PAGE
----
Blog Archives

So You’ve Just Become a “Heart Friend”…

Hi friends! Guess what: it’s Congenital Heart Defect Awareness Week! During the week of February 7-14, heart families around the globe will be celebrating their heart warriors and raising awareness in their communities. I am going to be posting several entries this week so please make sure to come back often and share this blog with others!


 

Today’s post is directed towards a group I haven’t really addressed on this blog: friends. Maybe you know someone who has just found out they’re about to have a baby with a congenital heart defect. As they become Heart Parents, you will now become “Heart Friends.”  Soooooo…now what?  I mean you’ve heard the news, you’re devastated too, but deep down inside you have no idea what to say or do. Well you’ve come to the right place because I want to give you some pointers from a heart parent’s perspective.

You Don’t Need to Know What to Say

I think human beings are wired with this need to say something – anything – when faced with difficult news.  This is how we’ve arrived at those wonderful, brilliant phrases like “Well you know…God will never give you more than you can handle!”  Mmmhmm.  Or how about this one: the Facebook “like” button.  How many times have people responded to a serious or sad facebook post with a “like”?  I mean you don’t actually like that someone had to put their dog down, right?  But we feel like we have to say something, because if we don’t we’re cold-hearted – or at the least – very awkward.  I understand: you want to be a good friend, and you want your friend to feel better, so you desperately search for the right thing to say.  Most times, however, there never is a right thing to say…sometimes you just need to listen, and sometimes you just need to be there.  And don’t forget the hardest part: try to put yourself in people’s shoes, if you can.  It can change how you think about a situation.  This is what’s called empathy, if you’ve never heard of it.  So what is empathy?  If you’re tired of reading and prefer learning about things through cartoons, then you’re in luck:

I love this video.  The biggest takeaway for you is this: rarely does a response make everything better.  What matters is connection.  The good news is that you’re already a friend: you already have that connection.  So just be there, just listen.  Bring tissues…and chocolate.

Educate Yourself

Your friends are going through emotional and informational overload.  As they learn their way through this, it might be helpful for you to do the same.  Check out this fact sheet from the Pediatric Congenital Heart Association: CHD Facts.  Did you know CHDs are the most common birth defect?  Do you know there’s no cure?  Do you know about needed surgeries?  If you don’t, you can definitely find out more: get online and do some research instead of taking your 57th Buzzfeed quiz of the night (no offense to Buzzfeed, of course!).  Listen, you don’t need to become some kind of overnight medical professional: heart parents aren’t either.  But what you can do is show how much you care by at least trying to understand what’s going on.  It goes back to empathy.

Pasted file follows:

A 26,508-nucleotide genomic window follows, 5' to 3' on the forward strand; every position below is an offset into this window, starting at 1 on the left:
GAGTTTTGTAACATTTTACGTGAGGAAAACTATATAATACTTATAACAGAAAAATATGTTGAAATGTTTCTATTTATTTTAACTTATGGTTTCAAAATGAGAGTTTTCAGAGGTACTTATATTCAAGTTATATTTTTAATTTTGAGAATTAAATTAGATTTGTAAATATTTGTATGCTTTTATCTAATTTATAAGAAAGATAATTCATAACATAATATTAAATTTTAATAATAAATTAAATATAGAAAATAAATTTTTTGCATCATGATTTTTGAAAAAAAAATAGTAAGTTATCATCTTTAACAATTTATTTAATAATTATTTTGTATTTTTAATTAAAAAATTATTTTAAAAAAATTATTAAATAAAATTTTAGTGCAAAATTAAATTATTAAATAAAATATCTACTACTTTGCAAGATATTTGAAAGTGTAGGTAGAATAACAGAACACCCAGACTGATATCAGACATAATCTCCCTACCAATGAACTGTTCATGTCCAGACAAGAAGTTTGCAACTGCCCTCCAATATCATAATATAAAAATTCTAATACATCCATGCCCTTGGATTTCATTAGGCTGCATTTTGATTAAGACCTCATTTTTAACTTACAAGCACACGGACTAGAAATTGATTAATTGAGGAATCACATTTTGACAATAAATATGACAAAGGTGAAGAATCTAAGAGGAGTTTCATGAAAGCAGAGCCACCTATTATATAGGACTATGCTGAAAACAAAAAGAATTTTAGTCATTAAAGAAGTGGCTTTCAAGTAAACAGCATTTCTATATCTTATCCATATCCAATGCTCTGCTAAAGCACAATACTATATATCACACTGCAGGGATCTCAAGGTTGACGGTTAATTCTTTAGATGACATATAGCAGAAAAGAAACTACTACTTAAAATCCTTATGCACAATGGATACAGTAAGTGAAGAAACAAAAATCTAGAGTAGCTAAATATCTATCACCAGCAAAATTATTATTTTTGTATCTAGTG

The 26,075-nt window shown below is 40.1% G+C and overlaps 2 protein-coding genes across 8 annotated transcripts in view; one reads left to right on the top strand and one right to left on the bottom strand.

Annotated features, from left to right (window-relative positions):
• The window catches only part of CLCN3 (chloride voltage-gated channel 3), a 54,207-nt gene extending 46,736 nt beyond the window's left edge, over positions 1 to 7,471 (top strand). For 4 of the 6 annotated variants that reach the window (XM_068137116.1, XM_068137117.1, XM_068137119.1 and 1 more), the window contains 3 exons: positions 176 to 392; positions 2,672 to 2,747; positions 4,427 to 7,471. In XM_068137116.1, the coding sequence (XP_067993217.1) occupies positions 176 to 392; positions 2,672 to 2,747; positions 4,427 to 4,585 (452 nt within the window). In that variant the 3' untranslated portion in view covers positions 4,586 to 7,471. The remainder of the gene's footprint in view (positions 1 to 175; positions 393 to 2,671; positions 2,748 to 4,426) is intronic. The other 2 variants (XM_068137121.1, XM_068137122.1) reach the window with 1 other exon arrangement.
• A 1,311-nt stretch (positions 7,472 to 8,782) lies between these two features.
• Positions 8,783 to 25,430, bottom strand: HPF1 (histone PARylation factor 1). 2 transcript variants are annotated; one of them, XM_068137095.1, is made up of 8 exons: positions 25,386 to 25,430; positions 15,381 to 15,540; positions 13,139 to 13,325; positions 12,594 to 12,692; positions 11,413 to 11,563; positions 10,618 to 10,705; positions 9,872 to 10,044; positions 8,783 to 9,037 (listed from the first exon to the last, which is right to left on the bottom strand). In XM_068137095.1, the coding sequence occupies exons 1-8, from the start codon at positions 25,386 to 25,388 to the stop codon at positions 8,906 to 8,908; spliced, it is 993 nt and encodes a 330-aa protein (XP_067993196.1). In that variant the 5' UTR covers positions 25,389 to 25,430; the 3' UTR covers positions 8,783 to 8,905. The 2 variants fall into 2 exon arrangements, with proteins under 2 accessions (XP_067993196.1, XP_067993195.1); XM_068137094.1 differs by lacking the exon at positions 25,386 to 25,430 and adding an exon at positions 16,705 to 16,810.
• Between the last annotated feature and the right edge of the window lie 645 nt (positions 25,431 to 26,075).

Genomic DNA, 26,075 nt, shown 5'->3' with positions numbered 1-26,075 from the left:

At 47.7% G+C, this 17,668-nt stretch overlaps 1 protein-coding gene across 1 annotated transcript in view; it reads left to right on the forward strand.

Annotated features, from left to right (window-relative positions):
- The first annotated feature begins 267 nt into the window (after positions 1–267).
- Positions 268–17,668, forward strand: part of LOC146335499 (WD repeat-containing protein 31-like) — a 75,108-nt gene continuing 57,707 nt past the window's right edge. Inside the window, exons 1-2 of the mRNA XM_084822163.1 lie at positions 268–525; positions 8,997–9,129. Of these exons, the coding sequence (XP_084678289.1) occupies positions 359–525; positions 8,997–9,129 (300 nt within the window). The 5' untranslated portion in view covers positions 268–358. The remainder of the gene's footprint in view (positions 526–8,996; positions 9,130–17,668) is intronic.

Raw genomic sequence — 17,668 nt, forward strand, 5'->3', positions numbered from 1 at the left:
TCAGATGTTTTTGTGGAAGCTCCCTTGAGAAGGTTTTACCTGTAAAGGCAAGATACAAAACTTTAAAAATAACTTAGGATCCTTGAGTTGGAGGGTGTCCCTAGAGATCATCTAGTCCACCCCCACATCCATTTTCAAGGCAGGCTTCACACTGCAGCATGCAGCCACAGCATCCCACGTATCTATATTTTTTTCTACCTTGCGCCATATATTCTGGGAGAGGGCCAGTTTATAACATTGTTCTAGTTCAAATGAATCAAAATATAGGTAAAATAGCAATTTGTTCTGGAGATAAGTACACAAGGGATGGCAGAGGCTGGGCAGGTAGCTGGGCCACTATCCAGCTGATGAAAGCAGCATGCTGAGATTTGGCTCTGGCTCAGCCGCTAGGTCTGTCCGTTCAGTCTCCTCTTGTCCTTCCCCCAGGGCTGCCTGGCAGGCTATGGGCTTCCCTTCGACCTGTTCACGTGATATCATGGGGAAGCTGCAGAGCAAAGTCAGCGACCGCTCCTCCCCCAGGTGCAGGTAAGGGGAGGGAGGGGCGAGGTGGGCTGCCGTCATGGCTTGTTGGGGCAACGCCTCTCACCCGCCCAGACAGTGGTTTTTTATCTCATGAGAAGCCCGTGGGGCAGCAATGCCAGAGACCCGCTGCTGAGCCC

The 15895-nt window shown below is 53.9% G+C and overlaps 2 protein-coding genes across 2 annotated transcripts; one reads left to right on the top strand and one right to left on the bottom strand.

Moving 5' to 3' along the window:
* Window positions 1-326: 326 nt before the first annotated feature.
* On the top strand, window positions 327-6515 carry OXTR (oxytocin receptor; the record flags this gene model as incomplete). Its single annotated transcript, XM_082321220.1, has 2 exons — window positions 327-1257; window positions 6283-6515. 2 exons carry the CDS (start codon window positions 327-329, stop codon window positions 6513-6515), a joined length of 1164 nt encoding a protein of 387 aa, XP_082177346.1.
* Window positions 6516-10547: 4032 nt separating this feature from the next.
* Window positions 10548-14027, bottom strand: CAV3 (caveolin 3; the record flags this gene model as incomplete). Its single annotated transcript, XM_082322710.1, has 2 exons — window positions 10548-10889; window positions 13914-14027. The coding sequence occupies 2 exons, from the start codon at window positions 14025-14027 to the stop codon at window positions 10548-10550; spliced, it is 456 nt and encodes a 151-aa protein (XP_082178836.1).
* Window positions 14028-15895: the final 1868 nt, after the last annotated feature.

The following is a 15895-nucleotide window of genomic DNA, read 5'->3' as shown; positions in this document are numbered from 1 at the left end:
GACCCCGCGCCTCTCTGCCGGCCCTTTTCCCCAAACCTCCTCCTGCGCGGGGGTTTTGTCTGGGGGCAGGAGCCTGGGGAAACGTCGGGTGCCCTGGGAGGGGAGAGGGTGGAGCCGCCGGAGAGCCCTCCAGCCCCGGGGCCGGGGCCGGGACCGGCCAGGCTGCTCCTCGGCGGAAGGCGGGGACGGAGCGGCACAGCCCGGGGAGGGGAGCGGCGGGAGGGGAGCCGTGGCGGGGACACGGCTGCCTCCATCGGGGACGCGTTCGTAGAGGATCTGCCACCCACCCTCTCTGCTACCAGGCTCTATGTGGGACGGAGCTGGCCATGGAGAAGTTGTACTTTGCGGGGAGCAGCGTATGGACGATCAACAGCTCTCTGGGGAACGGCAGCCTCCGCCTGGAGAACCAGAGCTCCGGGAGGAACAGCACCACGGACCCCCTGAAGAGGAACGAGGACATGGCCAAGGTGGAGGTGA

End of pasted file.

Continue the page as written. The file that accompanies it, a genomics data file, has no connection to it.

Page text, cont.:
Sometimes Being There For Your Friend Doesn’t Actually Mean Being There

Being a good friend is a great, important thing.  You wanna be there during this tough time; you wanna be that rock.  You got this.  And this is awesome, please keep that attitude going.  While your friends are running around to appointments or living in hospitals, though, sometimes the best way for you to be supportive is away from your friends.  Listen, your friends aren’t gonna ask for you to help with things like mowing the lawn or cooking meals or playing with their other kids.  But think about it: who the heck is gonna do that stuff while they’re at the hospital?  Oh yeah…YOU.  Go mow the lawn, make a few meals to stash in their freezer.  Offer to pick their other kids up for a play date.  Go clean their house.  Run an errand, pay a bill, anything…you don’t necessarily have to be there to be there.  This is so important, friends, because this is something all heart families need, but they won’t often tell you about it.  So be a cool friend and just do it!